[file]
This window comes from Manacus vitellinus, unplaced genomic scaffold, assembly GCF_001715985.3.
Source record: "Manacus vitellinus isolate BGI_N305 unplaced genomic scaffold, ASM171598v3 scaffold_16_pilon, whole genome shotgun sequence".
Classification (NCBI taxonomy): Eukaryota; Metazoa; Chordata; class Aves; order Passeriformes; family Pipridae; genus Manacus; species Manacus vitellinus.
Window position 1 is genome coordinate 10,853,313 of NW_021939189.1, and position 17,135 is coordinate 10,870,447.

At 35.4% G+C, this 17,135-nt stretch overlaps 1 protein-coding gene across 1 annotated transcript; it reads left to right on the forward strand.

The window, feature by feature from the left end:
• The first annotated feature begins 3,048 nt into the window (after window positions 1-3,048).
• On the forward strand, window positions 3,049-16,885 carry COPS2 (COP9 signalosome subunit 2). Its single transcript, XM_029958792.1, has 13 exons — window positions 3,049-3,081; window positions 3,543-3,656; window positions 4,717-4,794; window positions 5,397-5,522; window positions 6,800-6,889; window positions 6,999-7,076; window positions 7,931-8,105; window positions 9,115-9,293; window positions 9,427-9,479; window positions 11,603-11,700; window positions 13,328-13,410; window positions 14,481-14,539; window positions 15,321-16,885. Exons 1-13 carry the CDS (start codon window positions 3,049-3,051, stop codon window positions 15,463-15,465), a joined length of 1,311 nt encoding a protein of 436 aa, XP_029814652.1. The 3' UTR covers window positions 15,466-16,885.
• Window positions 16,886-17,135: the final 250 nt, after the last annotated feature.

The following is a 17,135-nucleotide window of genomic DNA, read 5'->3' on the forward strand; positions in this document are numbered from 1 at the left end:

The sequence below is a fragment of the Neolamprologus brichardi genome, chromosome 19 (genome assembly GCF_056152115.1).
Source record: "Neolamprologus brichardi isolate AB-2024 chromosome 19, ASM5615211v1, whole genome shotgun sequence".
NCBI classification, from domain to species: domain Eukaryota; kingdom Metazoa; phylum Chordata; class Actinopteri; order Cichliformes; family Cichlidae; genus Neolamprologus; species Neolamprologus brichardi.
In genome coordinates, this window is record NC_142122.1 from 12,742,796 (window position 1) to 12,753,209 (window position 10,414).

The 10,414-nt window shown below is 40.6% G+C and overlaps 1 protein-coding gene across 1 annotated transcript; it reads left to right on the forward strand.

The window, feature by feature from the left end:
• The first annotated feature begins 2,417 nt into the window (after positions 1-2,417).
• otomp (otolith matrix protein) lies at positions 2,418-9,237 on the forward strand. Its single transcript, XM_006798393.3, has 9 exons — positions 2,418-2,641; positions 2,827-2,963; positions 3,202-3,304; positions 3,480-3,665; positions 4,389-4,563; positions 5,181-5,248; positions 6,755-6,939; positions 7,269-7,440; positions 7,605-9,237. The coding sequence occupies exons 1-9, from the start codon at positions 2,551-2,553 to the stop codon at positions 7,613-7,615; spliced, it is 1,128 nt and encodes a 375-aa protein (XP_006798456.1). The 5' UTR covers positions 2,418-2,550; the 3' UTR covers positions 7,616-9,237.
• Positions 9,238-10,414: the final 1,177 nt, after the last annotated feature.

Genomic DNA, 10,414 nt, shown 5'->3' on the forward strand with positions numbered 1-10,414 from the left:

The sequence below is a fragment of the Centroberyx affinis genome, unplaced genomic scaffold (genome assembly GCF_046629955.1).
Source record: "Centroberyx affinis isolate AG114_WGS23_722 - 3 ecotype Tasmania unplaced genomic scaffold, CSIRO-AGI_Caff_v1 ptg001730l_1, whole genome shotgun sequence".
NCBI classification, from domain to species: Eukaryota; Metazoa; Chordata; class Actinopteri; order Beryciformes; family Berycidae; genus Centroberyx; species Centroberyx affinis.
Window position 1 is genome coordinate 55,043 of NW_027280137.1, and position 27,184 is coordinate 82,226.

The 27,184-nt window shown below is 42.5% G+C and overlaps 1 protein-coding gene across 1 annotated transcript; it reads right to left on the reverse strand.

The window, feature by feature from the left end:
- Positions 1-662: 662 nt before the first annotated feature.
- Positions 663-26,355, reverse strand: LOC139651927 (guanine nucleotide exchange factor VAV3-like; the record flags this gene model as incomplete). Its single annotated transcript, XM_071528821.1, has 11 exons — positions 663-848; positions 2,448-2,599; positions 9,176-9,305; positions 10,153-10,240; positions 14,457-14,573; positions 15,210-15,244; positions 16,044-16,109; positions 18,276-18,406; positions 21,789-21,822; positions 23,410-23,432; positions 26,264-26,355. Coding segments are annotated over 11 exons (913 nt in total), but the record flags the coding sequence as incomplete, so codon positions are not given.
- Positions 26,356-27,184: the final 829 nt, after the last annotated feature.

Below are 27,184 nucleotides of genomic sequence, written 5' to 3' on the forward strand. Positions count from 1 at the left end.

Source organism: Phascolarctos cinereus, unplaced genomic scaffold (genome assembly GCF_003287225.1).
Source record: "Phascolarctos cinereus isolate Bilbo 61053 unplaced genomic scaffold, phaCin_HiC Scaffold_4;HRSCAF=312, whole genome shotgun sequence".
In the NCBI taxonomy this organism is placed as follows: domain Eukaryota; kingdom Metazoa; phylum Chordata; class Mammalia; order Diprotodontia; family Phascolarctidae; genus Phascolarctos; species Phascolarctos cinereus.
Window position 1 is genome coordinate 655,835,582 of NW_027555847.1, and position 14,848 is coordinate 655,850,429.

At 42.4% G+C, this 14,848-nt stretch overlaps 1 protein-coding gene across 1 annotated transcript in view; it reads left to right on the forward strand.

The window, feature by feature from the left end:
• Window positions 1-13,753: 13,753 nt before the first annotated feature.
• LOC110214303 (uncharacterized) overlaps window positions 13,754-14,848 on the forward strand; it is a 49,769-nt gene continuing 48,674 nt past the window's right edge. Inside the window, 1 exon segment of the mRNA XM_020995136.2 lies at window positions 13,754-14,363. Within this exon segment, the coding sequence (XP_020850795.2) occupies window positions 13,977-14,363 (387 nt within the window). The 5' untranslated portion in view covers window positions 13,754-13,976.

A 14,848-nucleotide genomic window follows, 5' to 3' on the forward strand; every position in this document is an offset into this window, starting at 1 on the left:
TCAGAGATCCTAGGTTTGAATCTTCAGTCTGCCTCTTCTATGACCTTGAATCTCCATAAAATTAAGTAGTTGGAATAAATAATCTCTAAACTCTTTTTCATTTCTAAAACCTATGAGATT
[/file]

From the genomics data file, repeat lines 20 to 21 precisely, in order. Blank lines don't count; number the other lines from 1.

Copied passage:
Genomic DNA, 10,414 nt, shown 5'->3' on the forward strand with positions numbered 1-10,414 from the left:

The sequence below is a fragment of the Centroberyx affinis genome, unplaced genomic scaffold (genome assembly GCF_046629955.1).